Alexandria Misdemeanour Court announced on Tuesday that it would deliver a verdict against six lawyers in relation to their alleged involvement in protests over Egypt’s transfer of Tiran and Sanafir islands to Saudi Arabia.
The defendants were accused of staging an unauthorized protest in Alexandria’s Manshiya district in June last year.
A number of other lawyers, including two from the Alexandria and Qalyubiya branches of the Lawyer’s Syndicate, attended Tuesday’s hearing in the case for support.
A warrant was only issued by the prosecution for the arrest of one of the defendants, Mohamed Ramadan, who appeared before Alexandria Criminal Court on Monday in a separate case.
Ramadan was sentenced to 10 years in prison in this case in April for insulting the president, misusing social media and inciting violence. The verdict was delivered in absentia, as he was in hospital at the time, his lawyer Mahienour al-Massry told Mada Masr. The court adjourned his appeal of the verdict to October 10, and he is to remain in detention until then.
Ramadan was also sentenced to an additional five years house arrest in this case, as well as a social media ban under Egypt’s 2015 anti-terrorism law, which includes probation measures for anyone propagating violent ideas or inciting violence via social media or other channels.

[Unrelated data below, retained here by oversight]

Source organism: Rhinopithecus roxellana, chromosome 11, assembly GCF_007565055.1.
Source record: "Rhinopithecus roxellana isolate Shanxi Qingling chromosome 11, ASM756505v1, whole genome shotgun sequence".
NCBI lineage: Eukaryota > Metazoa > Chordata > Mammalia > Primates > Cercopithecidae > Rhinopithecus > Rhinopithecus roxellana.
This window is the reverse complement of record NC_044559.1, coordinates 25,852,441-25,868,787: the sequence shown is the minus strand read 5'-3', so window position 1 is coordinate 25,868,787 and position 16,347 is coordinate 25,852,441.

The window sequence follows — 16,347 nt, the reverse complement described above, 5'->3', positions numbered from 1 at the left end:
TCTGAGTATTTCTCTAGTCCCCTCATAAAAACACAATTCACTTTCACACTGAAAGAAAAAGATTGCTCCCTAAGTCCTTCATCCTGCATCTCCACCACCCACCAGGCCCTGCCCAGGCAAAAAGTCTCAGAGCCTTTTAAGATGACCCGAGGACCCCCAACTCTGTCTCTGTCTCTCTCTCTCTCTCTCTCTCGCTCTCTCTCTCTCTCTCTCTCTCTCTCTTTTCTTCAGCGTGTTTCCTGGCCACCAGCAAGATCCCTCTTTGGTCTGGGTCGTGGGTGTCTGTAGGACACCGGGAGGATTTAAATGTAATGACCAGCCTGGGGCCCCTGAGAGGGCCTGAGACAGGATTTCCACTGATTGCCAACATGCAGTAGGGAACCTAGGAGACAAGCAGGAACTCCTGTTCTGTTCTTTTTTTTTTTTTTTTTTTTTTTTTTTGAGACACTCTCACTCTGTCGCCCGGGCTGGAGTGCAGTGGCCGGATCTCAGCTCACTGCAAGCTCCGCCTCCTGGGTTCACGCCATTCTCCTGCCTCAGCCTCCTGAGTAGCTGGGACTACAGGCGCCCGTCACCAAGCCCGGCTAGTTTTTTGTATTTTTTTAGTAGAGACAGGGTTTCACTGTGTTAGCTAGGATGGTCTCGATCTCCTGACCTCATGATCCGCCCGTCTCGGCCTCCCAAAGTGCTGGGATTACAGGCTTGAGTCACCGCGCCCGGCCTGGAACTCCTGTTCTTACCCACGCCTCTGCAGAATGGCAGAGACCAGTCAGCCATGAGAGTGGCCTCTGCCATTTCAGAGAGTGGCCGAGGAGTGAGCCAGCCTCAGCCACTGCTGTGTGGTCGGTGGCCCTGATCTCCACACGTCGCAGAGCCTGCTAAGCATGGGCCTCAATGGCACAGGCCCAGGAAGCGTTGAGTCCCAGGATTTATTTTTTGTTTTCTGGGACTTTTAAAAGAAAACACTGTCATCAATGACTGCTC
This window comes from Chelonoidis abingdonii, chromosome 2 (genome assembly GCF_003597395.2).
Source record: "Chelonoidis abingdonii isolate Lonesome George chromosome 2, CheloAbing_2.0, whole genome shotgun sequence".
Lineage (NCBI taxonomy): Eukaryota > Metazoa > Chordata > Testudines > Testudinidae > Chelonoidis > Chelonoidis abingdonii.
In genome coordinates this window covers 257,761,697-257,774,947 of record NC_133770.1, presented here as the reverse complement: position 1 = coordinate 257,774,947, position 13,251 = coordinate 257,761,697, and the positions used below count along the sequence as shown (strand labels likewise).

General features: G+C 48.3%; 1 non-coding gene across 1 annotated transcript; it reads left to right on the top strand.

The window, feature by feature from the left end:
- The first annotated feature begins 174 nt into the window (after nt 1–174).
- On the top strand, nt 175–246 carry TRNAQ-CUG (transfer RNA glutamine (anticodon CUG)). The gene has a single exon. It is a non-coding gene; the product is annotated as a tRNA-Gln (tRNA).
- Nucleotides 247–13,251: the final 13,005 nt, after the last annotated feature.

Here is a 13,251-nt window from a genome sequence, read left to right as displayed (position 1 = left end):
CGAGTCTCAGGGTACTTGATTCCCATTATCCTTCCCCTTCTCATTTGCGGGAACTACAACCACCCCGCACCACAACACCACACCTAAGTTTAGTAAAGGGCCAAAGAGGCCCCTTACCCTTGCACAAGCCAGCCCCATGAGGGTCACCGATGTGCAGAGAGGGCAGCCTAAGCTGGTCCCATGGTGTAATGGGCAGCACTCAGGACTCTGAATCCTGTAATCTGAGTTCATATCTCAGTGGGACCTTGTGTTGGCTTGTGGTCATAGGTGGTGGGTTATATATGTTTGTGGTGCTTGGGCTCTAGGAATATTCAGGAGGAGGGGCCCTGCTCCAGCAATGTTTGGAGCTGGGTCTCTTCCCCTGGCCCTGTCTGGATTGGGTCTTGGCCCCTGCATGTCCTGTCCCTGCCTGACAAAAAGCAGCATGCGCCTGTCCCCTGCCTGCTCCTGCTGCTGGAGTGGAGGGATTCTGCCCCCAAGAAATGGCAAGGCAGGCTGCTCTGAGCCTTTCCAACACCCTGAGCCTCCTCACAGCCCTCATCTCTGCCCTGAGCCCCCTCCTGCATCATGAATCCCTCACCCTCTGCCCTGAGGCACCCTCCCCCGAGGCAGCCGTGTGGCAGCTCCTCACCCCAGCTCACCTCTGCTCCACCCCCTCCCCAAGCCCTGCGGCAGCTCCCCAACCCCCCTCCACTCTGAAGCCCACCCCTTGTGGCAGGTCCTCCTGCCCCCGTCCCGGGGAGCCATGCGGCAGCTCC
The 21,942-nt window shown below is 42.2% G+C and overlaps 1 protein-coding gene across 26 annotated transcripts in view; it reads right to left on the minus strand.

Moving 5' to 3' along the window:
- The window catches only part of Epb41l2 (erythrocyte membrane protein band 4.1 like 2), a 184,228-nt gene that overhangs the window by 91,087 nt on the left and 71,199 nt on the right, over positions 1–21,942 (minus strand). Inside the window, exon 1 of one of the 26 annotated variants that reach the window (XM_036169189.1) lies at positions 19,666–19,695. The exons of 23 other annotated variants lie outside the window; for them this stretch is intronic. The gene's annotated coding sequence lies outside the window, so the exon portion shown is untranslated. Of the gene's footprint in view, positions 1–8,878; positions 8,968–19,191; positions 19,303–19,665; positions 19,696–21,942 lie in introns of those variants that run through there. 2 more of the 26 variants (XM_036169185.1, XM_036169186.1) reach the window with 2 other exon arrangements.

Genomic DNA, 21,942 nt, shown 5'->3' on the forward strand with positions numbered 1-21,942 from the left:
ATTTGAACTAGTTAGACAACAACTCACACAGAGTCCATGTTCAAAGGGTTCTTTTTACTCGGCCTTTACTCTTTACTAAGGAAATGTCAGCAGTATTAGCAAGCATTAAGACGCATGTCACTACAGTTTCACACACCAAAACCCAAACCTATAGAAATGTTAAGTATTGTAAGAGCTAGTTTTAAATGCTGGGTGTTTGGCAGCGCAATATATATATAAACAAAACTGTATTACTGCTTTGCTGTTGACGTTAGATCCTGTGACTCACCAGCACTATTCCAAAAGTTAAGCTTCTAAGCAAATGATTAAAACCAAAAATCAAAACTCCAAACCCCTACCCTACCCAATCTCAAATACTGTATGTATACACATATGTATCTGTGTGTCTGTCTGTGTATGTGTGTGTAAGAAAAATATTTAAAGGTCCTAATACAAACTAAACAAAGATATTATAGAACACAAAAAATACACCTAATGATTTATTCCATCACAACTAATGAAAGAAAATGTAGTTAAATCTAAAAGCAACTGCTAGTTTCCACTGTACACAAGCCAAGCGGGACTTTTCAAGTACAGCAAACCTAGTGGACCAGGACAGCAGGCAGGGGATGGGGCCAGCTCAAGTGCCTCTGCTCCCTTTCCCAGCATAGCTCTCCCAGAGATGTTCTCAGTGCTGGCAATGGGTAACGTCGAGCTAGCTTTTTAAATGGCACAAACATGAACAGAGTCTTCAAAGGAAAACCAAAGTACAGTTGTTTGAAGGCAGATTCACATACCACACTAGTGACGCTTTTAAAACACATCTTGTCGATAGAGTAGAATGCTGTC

He was arrested in December at Montazah Police Station in Alexandria while undertaking his duties as a lawyer, under an arrest warrant issued by the general prosecutor based on a National Security Agency report. He was later released pending investigations, only to be arrested again from an Alexandria cafe on June 16, along with two other men, and accused of conspiring to protest and disrupt a public throughway. The prosecution ordered the detention of the three defendants, pending investigations.
Dozens of protesters have been arrested following President Abdel Fattah al-Sisi’s contentious decision to hand over Tiran and Sanafir islands to Saudi Arabia. After a protracted legal battle between the state and independent lawyers, Parliament approved the deal in June.
Note: Some dates have been amended in this article since it was first published.